¶   As I walked through the gate, I felt and unusual sense of pity to the ball of nerves named Vernon so I turned my head and called out to him. He looked up for a moment as I gave him a clumsy gloved thumbs up. His shoulders seemed to relax a little bit, but the grey eyes in his smooth oval face stared back with an odd expression of confusion as the heavy gate closed between us. I suppose that was warranted, as far as I recall I’ve never actually spoken a full sentence towards him.
¶   Eyes now better adjusted to the brightness behind my shrouded goggles, I slowly lifted them to my forehead and observed the city below me as I walked along the stone causeway towards the main street. The electric lights here were nearly blinding, much brighter by at least tenfold than the magic-infused quartz lanterns in my own parish. Around me the city was rather quiet, the citizens of Dorsey were late risers, so I enjoyed a peaceful walk through the streets towards the large orange brick townhouse of Mr. Rudolph Black.
¶   As I climbed the small hill, I stopped a passing butcher’s coach heading to the market to price some sliced meat. The meats in Dorsey were quite tasty, sourced from slaves that were fed sweet mushrooms daily and were painlessly harvested using tranquilizing medicine and advanced healing magic, allowing for a more tender meat. Unlike the heavily drugged slaves of my hometown, these advanced magical and medicinal techniques allowed for a much more viable and renewable source of human meat. However, my favorite treat is the heart, something that cannot easily be regenerated with any healing magic, even by the most talented clerics. Nonetheless, I was pleasantly surprised today to find a collection of large, healthy hearts in the butcher’s selection.
¶   After greetings and small talk were exchanged, plus a moment of deliberation with my pocketbook, I caved and I opted for a salted heart, and placed it gently in my lunch pail. I gave the butcher my calling card if he needed any sort of Sweep services at discount, and he puttered his coach merrily away while I started back towards the townhouse. As I made my way to the stoop in the front of the house situated on the corner, I was greeted by the Black’s large Basset hound, Fleas. That’s not his real name, of course, but we were never formally introduced until one fatefully itchy day when I woke up to him sleeping in my bed in the worker’s guestroom.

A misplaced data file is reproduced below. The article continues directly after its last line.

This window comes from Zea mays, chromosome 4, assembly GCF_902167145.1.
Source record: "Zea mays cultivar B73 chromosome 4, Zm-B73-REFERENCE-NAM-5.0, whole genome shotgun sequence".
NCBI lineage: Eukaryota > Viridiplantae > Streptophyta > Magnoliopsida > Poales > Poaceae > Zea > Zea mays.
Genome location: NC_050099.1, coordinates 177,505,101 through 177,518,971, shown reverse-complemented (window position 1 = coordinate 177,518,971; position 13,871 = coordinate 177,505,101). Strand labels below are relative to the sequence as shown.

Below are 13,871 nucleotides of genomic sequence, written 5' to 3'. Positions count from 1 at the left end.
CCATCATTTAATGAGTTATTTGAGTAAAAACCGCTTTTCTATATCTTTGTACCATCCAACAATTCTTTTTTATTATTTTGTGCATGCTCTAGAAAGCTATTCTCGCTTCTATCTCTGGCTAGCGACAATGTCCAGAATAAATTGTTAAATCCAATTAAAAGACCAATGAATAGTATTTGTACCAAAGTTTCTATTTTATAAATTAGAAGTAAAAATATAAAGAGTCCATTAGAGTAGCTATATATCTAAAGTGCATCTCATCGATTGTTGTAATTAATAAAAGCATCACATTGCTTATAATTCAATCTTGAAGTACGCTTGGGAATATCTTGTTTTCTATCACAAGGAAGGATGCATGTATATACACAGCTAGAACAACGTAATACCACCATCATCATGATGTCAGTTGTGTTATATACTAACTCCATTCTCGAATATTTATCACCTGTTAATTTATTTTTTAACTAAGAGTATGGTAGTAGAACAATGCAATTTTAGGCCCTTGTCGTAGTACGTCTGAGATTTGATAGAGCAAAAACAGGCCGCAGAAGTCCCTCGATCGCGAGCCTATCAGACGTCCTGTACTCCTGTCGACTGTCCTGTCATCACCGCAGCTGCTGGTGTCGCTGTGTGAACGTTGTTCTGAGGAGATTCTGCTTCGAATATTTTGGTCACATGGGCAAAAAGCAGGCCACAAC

¶   I made my way around the corner into the alleyway and through the worker’s entrance. I took off my loafers in favor of a flexible pair of split-toe boots for climbing and made my way upstairs with my equipment. The worker’s halls were heavily carpeted, to not disturb those living inside with the sounds of footsteps, so the house was extraordinarily quiet. As I passed through the passage on the fourth floor, I heard Mrs. Black through the wall humming a cheery tune. She’s most likely eating her breakfast in bed once again, so I took extra care to tread lightly not to disturb her. I eventually made my way to the back hall behind Mr. Black’s office and pulled a stool from a cubby nearby to reach the lock to the attic ladder. After fiddling with the large iron combination lock with no small difficulty, it opened with a satisfying clunk and I pulled down the ladder from the ladder-well in the ceiling and made my way upstairs.
¶   Contrary to expectations, the Black’s attic was immaculately empty. Unlike most homes where folks store their precious clutter, there was nothing stowed here. With a lonely circular window at the end to light the triangular room and a heavy shag carpet, the atmosphere in here usually took a form of comfortable laziness.
¶   I reached the top of the ladder. At the further end of the room, a lone figure sat down by the window, face lit by the electric lights of the city. Wrapped in a comfortable looking dark blue knitted blanket, there sat a young girl in her early adolescence, sleeping quietly with her face propped on the sill.